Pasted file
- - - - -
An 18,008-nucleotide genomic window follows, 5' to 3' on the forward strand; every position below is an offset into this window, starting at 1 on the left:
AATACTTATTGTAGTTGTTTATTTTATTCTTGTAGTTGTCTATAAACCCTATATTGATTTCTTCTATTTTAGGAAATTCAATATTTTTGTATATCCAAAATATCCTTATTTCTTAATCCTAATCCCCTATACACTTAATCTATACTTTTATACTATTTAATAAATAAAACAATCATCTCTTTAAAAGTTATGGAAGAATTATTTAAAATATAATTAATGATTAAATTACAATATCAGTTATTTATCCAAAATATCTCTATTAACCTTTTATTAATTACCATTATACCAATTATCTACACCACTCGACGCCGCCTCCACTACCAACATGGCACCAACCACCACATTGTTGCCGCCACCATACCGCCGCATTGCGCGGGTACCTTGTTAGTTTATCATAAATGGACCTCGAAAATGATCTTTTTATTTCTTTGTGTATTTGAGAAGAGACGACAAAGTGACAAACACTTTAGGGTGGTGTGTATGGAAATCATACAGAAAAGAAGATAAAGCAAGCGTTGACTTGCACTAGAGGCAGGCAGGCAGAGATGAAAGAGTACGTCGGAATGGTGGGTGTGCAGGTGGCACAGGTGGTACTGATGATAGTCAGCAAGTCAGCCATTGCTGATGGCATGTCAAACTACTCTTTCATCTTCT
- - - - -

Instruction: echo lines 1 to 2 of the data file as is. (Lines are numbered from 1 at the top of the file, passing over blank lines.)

An 18,008-nucleotide genomic window follows, 5' to 3' on the forward strand; every position below is an offset into this window, starting at 1 on the left:
AATACTTATTGTAGTTGTTTATTTTATTCTTGTAGTTGTCTATAAACCCTATATTGATTTCTTCTATTTTAGGAAATTCAATATTTTTGTATATCCAAAATATCCTTATTTCTTAATCCTAATCCCCTATACACTTAATCTATACTTTTATACTATTTAATAAATAAAACAATCATCTCTTTAAAAGTTATGGAAGAATTATTTAAAATATAATTAATGATTAAATTACAATATCAGTTATTTATCCAAAATATCTCTATTAACCTTTTATTAATTACCATTATACCAATTATCTACACCACTCGACGCCGCCTCCACTACCAACATGGCACCAACCACCACATTGTTGCCGCCACCATACCGCCGCATTGCGCGGGTACCTTGTTAGTTTATCATAAATGGACCTCGAAAATGATCTTTTTATTTCTTTGTGTATTTGAGAAGAGACGACAAAGTGACAAACACTTTAGGGTGGTGTGTATGGAAATCATACAGAAAAGAAGATAAAGCAAGCGTTGACTTGCACTAGAGGCAGGCAGGCAGAGATGAAAGAGTACGTCGGAATGGTGGGTGTGCAGGTGGCACAGGTGGTACTGATGATAGTCAGCAAGTCAGCCATTGCTGATGGCATGTCAAACTACTCTTTCATCTTCT